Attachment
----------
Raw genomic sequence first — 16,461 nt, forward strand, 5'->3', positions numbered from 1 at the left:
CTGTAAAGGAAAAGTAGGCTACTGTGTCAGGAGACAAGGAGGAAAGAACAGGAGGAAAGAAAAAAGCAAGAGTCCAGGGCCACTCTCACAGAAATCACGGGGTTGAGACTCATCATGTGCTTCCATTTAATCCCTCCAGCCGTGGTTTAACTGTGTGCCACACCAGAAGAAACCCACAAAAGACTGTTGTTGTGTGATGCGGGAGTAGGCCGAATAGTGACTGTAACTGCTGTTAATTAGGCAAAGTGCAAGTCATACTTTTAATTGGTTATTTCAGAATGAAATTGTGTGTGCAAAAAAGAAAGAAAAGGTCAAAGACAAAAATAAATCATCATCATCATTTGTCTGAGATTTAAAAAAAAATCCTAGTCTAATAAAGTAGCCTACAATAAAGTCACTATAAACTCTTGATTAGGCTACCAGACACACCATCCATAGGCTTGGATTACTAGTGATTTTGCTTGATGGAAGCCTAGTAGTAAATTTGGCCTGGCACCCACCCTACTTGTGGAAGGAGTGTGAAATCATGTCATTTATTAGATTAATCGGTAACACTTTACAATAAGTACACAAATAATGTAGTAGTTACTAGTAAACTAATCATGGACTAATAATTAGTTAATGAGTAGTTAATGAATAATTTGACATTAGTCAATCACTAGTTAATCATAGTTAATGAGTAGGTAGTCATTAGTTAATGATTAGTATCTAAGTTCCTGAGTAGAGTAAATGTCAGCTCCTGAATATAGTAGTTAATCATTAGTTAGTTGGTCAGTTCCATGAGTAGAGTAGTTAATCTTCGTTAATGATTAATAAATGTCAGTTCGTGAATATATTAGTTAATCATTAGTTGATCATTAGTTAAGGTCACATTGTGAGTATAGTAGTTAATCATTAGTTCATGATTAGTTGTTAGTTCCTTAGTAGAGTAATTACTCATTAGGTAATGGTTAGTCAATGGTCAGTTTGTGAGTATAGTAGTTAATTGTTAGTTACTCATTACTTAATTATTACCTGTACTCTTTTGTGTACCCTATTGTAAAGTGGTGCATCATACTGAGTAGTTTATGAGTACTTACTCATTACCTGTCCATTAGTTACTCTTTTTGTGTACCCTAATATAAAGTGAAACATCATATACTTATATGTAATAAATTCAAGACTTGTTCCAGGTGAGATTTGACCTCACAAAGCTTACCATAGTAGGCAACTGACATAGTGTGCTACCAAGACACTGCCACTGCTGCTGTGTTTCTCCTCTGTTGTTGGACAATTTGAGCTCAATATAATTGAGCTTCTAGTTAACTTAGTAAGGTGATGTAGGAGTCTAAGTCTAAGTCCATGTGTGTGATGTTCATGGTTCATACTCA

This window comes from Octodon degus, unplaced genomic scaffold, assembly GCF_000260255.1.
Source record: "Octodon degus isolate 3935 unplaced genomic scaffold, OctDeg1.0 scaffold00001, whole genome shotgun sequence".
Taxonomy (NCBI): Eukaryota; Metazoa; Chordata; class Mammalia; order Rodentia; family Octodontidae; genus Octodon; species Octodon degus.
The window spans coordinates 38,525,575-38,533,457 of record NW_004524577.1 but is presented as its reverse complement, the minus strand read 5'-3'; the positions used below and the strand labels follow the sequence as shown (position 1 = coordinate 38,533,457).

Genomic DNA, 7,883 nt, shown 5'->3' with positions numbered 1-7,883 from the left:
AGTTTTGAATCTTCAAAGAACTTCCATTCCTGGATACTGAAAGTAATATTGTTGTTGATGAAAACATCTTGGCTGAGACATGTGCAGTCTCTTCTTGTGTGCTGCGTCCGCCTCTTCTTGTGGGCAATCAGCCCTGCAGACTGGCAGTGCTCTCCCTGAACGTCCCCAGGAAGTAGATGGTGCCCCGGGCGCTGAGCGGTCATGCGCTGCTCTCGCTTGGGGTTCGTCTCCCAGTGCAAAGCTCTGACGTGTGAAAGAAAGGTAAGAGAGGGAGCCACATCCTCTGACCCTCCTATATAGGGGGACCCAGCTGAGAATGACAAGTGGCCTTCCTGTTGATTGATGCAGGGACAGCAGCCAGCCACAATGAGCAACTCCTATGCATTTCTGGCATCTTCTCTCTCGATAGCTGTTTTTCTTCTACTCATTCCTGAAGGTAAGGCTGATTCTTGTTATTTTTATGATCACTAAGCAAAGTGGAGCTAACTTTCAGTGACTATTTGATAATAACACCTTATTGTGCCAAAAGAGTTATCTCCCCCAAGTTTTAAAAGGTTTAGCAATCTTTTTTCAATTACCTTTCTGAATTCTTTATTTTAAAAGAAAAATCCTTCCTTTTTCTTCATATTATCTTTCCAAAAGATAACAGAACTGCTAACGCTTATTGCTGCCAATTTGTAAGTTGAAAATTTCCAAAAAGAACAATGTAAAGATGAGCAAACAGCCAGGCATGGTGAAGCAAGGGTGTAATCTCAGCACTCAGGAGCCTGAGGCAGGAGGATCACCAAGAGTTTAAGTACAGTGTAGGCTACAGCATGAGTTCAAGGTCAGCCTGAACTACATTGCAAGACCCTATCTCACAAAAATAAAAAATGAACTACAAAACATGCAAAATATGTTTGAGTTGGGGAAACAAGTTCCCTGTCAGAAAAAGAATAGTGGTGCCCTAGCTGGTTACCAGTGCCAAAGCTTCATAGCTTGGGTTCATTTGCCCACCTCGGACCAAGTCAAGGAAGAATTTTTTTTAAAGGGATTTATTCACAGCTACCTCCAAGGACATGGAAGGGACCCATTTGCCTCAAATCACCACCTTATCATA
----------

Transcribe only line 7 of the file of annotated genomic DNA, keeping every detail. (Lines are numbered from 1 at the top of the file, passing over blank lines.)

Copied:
Genomic DNA, 7,883 nt, shown 5'->3' with positions numbered 1-7,883 from the left: